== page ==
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St. Louis Board of Aldermen asked to approve $70 million bond, game-day revenue plan for stadium

A member of the St. Louis stadium task force places signage in the room before the announcement that National Car Rental has agreed to pay $158 million over 20 years for naming rights for the proposed NFL stadium in St. Louis on October 7, 2015.
Bill Greenblatt | UPI | October 2015
A member of the St. Louis stadium task force, places signage in the room announcing a naming rights for a riverfront stadium.

After weeks of anticipation, members of the Board of Aldermen finally have legislation spelling out how the city will pay for a proposed riverfront stadium.

Aldermen Tammika Hubbard and Jack Coatar’s legislation is a critical portion of a multi-part financing plan for a stadium aimed at keeping the NFL in St. Louis. St. Louis Rams owner Stan Kroenke is planning to build a new stadium in Inglewood, Calif., which has prompted rampant speculation that the team’s days in St. Louis are numbered.

The roughly $1 billion riverfront stadium would be financed with private, state and local funds.

Under the terms of the legislation and a financing plan, the city would issue about $70 million in bonds that would be paid off over a roughly 35-year period. The city would pay between $4.5 million and $8.99 million a year in debt service through 2051, which amounts to a little more than $233 million when accounting for interest.

The St. Louis Regional Convention and Sports Complex Authority would then use a recently signed naming rights deal as collateral of sorts to issue $75 million in bonds. Since naming rights deals are typically seen as team revenue, the city will rebate about 64 percent of “game day” taxes to the NFL squad that plays in the stadium. (And that means the city would keep about 36 percent of sales and earnings taxes emanating from the facility.)

This arrangement would also be in place for non-NFL games like concerts, but would not apply to Major League Soccer matches, high school sports or nonprofit events.

Mary Ellen Ponder, chief of staff for St. Louis Mayor Francis Slay, said in a statement that the legislation “represents an opportunity that, if passed, will reinvent our historic riverfront, revitalize our downtown, and ensure that St. Louis will always be an NFL city.” 

“The benefits will be immediate and lasting, but most of all critically important to the economy, reputation and quality of life in St. Louis,” Ponder said. “Mayor Slay and his staff have worked very hard with the Task Force to develop a plan that is fair and reasonable.  Mayor Slay is now proud to support [the legislation] and looks forward to working with the Board of Aldermen to earn its approval in the weeks ahead."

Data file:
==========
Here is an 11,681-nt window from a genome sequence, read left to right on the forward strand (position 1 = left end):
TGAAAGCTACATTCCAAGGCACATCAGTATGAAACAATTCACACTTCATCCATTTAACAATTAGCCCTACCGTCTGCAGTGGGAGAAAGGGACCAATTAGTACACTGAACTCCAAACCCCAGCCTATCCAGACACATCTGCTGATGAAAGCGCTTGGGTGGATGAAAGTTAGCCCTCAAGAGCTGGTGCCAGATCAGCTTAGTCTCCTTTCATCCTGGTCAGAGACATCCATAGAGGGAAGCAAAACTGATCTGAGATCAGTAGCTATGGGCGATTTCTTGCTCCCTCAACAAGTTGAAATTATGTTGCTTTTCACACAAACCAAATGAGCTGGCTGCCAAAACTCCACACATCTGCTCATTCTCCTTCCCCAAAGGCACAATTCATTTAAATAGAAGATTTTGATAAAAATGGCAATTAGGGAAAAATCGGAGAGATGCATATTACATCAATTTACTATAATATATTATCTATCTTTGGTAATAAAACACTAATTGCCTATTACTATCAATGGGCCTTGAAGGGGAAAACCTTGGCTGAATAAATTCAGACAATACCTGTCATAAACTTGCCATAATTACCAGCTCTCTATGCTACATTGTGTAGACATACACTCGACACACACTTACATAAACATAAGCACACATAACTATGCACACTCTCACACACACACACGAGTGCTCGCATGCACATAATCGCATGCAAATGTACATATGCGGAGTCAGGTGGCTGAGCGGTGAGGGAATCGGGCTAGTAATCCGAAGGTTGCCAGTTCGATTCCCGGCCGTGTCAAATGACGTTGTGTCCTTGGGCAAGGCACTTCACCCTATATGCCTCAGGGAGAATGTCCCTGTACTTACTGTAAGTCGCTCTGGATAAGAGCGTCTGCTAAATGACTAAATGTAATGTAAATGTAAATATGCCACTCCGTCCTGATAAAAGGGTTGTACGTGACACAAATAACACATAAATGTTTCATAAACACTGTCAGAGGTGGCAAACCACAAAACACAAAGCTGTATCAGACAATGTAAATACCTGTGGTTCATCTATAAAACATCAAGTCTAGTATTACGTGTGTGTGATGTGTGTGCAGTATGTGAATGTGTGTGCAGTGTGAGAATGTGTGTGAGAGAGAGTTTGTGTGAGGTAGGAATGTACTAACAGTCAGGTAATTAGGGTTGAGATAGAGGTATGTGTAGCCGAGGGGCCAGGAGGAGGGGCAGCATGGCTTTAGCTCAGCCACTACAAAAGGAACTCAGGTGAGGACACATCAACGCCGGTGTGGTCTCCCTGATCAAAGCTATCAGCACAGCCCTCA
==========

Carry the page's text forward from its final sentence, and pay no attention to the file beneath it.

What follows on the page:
On Friday, Hubbard said, “I’m confident that we should be able to move it through” the Board of Aldermen.

“I think it’s important because it’s one of our economic engines,” Hubbard said. “We have a lot of tourism, which creates jobs in our service industry as far as our hotels. There will be an abundance of construction jobs that comes with the stadium. We’re a sports town, and people are just excited for us to continue to have a team in St. Louis.”

Into the trenches

The first step for fans of the stadium bill will be getting the measure through one of the Board’s committees. As of 2:30 p.m., Board of Aldermen President Lewis Reed was mulling over whether to send the legislation to either the Ways and Means Committee or Housing, Urban Development and Zoning Committee. 

Board of Aldermen President Lewis Reed says he is undecided on how to vote on as-yet-unreleased plan to use city funds to pay for a proposed stadium.
Credit Jason Rosenbaum I St. Louis Public Radio
Board of Aldermen President Lewis Reed says the benefits of remaining a NFL city need to be weighed against the costs of building a new stadium.

Neither committee would likely to provide a rubber-stamp for the legislation. Both contain members who are either skeptical about publicly financing stadiums or are perturbed that stadium funding isn’t being put to a citywide vote.

“Both of those are challenging committees,” Reed said on Friday morning. “In both of those committees … the people on those committees will spend the time they need to spend to wade through the details of this bill. There’s a lot to be considered here. Again, it is important that St. Louis remain a NFL city. But we also need to ask ‘at what cost?’ We need to make sure that there’s a balance in the expenditures of taxpayer funds.”

Both Coatar and Hubbard said that they didn’t have a preference about where the bill lands. But Coatar added “we have our work cut out for us to get this thing out of committee.”

“You’ve got people who are going to be fundamentally opposed to spending any tax dollars on this project. Which I understand – and I get their position,” Coatar said. “There’s also going to be some people that are going to be all about this project, because they want to remain a NFL city. And then there are a few people in the middle, that basically still want some more details. They want to learn about the project, see the financials – and those are the folks that I’m going to focus my attention on.”

Ponder said earlier this week that the mayor’s office wants the bill passed by the end of the year. NFL owners could vote on whether the Rams bolt to the Los Angeles area in the next few months.

Jason is the politics correspondent for St. Louis Public Radio.

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